It seems like only yesterday that the Navy announced its chaplains would be allowed to perform same-sex marriages. Actually, it was last month. The decision did not sit well with many members of Congress, including Representative Todd Akin (R-MO), who wrote a letter with 63 Congressional co-signers asking the secretary of the Navy to reconsider.
On Tuesday, the chief of the Navy chaplains, Rear Admiral Mark Tidd, released a terse memo announcing the same-sex marriage decision has been “suspended until further notice pending additional legal and policy review and inter-departmental coordination.” Fox News was informed by a “senior Navy official” that “broader legal and policy questions” must be answered.
The original Navy memo would authorize Navy chaplains to perform same-sex marriage on bases located in states where it is legal, after the “Don’t Ask, Don’t Tell” policy has been officially repealed. As Fox News points out, “The Navy’s decision triggered an uproar, particularly since the Army and Air Force had not made similar decisions, and there was no overall Defense Department guidance issued on the same-sex marriage issue.”
The argument against the Navy’s policy hinged on the way it would violate the Defense of Marriage Act, which was recently declared a dead letter by the nation’s foremost legal scholar, Constitutional judge, and spiritual leader, Barack Obama. Congress continues to take it seriously, seeing as how it’s a law and all.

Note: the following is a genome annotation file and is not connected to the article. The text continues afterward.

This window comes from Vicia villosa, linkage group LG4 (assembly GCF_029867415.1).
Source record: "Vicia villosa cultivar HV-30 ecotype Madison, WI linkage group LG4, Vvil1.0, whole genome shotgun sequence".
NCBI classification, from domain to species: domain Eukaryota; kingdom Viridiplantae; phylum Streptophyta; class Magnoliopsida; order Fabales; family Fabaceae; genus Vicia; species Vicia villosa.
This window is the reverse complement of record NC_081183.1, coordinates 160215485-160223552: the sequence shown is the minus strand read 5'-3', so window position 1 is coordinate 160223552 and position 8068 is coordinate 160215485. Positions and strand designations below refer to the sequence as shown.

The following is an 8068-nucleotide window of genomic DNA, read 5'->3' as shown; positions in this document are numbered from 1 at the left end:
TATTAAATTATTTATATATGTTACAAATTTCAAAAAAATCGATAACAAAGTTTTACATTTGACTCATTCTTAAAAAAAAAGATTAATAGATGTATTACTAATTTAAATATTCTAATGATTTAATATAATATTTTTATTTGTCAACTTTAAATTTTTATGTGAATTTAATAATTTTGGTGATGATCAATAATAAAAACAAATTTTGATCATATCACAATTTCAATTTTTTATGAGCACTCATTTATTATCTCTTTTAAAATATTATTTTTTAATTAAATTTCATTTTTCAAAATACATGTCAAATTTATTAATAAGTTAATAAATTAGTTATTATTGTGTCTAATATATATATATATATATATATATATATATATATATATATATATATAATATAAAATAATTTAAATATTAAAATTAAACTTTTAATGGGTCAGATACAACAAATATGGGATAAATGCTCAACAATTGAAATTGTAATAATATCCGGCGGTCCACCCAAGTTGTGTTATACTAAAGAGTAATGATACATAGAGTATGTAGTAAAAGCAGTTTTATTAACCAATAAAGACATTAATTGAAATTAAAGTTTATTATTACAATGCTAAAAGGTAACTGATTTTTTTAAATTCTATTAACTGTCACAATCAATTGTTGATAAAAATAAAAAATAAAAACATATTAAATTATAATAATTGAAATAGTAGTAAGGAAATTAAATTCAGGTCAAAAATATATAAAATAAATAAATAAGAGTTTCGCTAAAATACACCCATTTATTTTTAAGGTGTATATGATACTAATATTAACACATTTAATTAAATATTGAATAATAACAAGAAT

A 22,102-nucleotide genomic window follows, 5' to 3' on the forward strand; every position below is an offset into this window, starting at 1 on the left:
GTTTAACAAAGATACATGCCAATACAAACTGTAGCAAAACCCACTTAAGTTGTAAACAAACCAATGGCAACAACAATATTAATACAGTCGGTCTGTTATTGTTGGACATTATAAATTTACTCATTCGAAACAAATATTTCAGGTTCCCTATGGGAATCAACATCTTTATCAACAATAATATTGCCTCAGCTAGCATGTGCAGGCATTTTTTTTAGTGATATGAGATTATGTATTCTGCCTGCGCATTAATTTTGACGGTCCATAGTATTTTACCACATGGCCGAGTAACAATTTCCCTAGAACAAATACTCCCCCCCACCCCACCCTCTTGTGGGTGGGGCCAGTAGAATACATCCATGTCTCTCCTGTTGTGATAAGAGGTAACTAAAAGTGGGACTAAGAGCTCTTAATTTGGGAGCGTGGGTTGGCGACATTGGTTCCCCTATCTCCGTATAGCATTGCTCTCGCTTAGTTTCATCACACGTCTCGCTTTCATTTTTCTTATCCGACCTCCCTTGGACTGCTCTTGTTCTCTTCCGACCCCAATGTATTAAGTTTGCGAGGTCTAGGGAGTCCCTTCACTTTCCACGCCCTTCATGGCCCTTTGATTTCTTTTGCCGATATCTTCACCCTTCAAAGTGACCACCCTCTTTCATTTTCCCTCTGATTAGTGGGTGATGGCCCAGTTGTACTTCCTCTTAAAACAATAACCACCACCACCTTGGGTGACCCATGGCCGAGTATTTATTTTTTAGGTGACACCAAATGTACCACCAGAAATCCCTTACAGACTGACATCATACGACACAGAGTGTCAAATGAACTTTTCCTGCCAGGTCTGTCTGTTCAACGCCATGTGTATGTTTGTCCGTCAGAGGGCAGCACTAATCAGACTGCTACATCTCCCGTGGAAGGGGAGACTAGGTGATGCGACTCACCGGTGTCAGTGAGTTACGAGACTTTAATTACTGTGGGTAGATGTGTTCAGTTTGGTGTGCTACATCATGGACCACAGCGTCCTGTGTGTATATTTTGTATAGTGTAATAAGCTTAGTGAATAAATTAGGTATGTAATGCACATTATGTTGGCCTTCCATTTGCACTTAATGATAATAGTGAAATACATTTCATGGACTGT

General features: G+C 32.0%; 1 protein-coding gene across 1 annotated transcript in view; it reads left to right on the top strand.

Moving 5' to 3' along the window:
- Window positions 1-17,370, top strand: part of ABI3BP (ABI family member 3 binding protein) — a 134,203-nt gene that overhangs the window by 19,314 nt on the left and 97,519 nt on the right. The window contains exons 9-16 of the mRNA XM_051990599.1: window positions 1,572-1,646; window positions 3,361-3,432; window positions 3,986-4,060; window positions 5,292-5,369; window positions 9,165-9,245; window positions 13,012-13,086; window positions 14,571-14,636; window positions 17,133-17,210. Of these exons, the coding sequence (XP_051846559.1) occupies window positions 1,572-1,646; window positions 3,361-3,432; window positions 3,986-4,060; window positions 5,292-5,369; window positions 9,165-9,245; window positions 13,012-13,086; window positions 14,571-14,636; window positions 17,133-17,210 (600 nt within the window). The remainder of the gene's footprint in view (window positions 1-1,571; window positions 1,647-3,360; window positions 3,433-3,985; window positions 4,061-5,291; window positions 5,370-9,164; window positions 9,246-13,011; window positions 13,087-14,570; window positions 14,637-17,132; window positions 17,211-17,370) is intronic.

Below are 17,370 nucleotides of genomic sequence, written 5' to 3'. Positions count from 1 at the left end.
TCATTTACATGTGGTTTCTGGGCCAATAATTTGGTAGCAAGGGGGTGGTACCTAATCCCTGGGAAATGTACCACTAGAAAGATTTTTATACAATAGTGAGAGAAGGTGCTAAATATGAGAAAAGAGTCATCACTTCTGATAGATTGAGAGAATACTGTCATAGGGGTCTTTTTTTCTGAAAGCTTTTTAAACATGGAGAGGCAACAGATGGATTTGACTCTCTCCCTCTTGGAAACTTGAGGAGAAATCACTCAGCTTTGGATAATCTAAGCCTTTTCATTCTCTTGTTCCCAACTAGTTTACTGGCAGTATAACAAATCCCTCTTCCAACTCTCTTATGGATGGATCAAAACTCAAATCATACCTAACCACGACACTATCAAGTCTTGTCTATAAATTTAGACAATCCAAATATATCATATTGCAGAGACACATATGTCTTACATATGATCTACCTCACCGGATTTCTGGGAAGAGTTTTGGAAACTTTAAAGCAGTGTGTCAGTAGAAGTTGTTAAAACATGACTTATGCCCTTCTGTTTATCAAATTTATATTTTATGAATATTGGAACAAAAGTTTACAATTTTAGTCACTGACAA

The Defense of Marriage Act, passed under President Bill Clinton in 1996, prohibits the federal government from officially recognizing marriage as anything but the legal union of one man and one woman. It also asserts the right of states that don’t allow same-sex marriage to refuse to recognize such marriages performed in other states. It seems difficult to imagine the Navy’s proposed authorization of same-sex marriages as anything but a violation of this Act. The Navy is part of the federal government, after all. In fact, it’s currently everyone’s favorite part.
Akin made this point in his letter to the secretary of the Navy: “We find it unconscionable that the United States Navy, a federal entity sworn to preserve and protect the Constitution of the United States, believes it is their place alone to train and direct service members to violate federal law.”
“The law of the land is that the federal government defines marriage as between one man and one woman,” Akin added in a statement. “This new guidance from the Navy clearly violates the law. While our President may not like this law, it is unbelievable that our Navy would issue guidance that clearly violates this law. While a state may legalize same-sex marriage, federal property and federal employees, like Navy chaplains, should not be used to perform marriages that are not recognized by federal law.”
Changing society is hard work, whether the desired end result is virtuous or not. Even those who support the acceptance of same-sex marriage should understand that it shouldn’t be cultivated in a military petri dish and injected into society as a retro-virus. This is not a matter for shortcuts and end runs. Allowing military chaplains to perform same-sex marriages is one lawsuit away from compelling them to do so.
If we’re going down that road, then let us come together as a nation and debate the lawful repeal of the Defense of Marriage Act. Let its defenders have their say, as well as its opponents. That will be a tough political battle. It should be. The opponents of DOMA might win. Meanwhile, the representatives of a republic don’t get to ignore laws they find personally objectionable. That is a privilege reserved for the ruling class of an entirely different sort of nation.
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